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The proposition is to create four senior  ministries and alloate each of them 25% of the government's revenue from taxation, plus whatever they can generate from sales. They would also be responsible for all the other government ministries and trade them between themselves.

(These figures are provisional until revision)

Health is designed to be the biggest loser, but it must also produce a balanced budget each year by borrowing what it doesn't receive. With New Zealand's GDP at 125 thousand million US dollars, and $51.6 (billion NZ) from tax revenue, $NZ6 billion from other crown revenue (total $57.6 thousand million) we are left with the figure of 34% (or tax revenue is 34% of GDP).

Divided by four this is approximately 13 thousand million each. New Zealand total health spending (public and private) is $1,623 US per capita. Total Vote Health amounted to $NZ 12716 million (US$ 9146 million) in 2009/10 according to World Health Statistics, which is just within the budget. However, if we add Defense, 1,358 million (US), (1.2% GDP) Police, and one or two other costly departments, such as Justice, we can see that borrowing will be necessary.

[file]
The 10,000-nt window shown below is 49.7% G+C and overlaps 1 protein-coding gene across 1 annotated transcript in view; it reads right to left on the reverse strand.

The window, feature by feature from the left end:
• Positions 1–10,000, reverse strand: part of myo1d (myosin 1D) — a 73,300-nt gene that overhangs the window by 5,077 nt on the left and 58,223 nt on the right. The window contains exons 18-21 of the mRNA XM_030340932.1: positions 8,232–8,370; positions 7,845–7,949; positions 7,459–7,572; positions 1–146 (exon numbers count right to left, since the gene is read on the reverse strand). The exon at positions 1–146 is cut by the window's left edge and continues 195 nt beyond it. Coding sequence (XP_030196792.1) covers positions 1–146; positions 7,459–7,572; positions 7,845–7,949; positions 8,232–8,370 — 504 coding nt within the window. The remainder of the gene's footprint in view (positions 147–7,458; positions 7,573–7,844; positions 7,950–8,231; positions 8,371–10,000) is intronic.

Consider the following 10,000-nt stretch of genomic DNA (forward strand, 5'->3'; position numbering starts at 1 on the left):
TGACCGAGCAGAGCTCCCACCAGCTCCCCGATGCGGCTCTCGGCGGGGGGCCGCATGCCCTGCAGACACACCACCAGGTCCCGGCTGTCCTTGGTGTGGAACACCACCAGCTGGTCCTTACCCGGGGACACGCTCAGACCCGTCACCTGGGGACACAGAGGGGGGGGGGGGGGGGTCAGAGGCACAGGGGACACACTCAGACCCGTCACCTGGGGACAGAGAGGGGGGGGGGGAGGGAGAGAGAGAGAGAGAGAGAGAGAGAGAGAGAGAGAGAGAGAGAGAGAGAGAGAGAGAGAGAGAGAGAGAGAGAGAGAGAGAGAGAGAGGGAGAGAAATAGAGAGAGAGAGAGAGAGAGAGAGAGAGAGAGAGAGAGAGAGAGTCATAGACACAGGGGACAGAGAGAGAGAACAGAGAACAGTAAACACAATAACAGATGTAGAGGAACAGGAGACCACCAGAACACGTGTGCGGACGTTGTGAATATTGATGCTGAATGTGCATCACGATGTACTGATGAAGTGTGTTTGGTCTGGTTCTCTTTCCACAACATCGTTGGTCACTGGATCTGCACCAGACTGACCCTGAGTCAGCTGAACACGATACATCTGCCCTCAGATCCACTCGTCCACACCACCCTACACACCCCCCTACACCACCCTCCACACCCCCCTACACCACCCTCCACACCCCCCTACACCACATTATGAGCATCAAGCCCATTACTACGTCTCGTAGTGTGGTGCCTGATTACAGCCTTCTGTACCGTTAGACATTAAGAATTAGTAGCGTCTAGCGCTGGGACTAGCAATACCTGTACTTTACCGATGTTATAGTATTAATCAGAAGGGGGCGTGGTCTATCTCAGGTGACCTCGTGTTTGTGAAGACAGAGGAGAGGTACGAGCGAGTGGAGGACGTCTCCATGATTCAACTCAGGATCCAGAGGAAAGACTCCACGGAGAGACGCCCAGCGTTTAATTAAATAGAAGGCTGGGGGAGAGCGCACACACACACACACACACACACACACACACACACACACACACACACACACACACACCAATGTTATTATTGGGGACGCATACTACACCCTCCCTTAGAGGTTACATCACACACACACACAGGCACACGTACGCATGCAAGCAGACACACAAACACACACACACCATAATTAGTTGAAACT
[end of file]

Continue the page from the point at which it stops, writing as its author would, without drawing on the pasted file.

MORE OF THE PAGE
If welfare is added, that is another $20 billion. At 5% interest, with no repayments, that is about 1 billion a year. Welfare could borrow from treasury, or parhaps it could borrow it from State Housing. If State Housing has assets, and is earning a modest 10% on its most simple model, that means it has about 13 billion to play with, and could (maybe this isn't too wise), lend Health the billion it needs for interest payments.

Welfare, has some assets in the form of buildings, which it could sell to someone like State Housing, and lease them back. It would take about 10 years of lease to pay for them.